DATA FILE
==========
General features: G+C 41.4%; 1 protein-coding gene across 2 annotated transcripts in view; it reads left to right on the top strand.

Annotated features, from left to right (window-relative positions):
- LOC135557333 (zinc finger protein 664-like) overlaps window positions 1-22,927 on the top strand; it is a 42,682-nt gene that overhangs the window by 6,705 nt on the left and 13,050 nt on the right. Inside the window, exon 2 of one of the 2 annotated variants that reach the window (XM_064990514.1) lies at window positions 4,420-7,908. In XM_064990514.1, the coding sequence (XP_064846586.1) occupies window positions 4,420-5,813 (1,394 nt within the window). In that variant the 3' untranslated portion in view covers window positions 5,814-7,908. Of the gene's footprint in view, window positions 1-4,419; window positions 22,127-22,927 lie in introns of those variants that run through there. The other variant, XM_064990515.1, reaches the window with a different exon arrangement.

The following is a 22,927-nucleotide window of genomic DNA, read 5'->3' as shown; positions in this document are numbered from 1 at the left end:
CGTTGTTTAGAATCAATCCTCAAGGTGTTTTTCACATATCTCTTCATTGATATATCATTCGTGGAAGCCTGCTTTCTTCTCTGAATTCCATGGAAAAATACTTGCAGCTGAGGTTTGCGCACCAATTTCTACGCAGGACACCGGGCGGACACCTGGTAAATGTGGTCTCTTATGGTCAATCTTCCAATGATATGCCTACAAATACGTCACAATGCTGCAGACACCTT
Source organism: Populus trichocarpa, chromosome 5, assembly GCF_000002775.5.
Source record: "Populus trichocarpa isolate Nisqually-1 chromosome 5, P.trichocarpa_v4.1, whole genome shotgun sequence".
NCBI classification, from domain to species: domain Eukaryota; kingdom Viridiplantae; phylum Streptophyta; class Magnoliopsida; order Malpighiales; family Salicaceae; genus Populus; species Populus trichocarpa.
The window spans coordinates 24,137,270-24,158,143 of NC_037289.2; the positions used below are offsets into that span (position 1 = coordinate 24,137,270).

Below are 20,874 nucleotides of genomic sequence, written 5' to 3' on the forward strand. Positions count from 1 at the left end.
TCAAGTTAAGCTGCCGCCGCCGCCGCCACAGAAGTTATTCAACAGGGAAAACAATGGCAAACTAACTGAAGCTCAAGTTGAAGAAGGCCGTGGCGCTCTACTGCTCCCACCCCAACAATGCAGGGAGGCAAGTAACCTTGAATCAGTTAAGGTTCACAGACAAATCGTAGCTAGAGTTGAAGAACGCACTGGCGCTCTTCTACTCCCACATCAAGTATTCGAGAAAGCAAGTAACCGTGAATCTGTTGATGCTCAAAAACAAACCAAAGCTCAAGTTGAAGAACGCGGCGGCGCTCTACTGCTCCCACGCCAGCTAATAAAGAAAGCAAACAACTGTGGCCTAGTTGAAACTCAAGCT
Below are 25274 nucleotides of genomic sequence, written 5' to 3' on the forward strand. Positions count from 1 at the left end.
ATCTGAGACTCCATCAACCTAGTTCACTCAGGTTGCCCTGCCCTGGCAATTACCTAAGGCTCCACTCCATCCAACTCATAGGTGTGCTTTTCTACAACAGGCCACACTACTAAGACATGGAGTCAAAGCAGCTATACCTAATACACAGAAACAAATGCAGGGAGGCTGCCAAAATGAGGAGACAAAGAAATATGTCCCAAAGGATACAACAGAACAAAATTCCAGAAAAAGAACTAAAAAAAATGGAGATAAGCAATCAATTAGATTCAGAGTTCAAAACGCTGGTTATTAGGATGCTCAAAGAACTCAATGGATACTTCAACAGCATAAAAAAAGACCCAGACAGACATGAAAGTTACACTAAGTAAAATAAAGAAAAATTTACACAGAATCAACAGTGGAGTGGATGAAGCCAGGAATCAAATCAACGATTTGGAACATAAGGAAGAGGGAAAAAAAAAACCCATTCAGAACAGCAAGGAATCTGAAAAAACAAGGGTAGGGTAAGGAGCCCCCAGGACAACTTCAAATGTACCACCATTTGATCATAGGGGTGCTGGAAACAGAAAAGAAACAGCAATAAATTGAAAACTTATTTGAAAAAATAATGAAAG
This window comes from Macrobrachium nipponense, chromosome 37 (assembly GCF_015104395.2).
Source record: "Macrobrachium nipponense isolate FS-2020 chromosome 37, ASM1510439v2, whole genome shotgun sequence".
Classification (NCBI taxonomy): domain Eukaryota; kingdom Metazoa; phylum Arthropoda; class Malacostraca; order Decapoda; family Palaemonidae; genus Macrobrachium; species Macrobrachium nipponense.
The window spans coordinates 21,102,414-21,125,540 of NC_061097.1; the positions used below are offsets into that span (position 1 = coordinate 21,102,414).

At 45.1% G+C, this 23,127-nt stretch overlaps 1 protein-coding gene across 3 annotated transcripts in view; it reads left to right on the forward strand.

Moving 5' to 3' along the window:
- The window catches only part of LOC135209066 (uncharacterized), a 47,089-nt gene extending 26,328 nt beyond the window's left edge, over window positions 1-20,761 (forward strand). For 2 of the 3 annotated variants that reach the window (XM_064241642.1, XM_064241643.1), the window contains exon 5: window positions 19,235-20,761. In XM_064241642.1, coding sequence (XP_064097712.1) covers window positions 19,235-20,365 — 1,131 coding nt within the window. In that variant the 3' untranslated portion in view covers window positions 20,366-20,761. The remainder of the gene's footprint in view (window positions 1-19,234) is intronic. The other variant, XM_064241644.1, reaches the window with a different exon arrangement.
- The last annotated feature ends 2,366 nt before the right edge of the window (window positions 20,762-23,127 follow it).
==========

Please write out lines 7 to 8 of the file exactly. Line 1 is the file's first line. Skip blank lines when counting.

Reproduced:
Source record: "Populus trichocarpa isolate Nisqually-1 chromosome 5, P.trichocarpa_v4.1, whole genome shotgun sequence".
NCBI classification, from domain to species: domain Eukaryota; kingdom Viridiplantae; phylum Streptophyta; class Magnoliopsida; order Malpighiales; family Salicaceae; genus Populus; species Populus trichocarpa.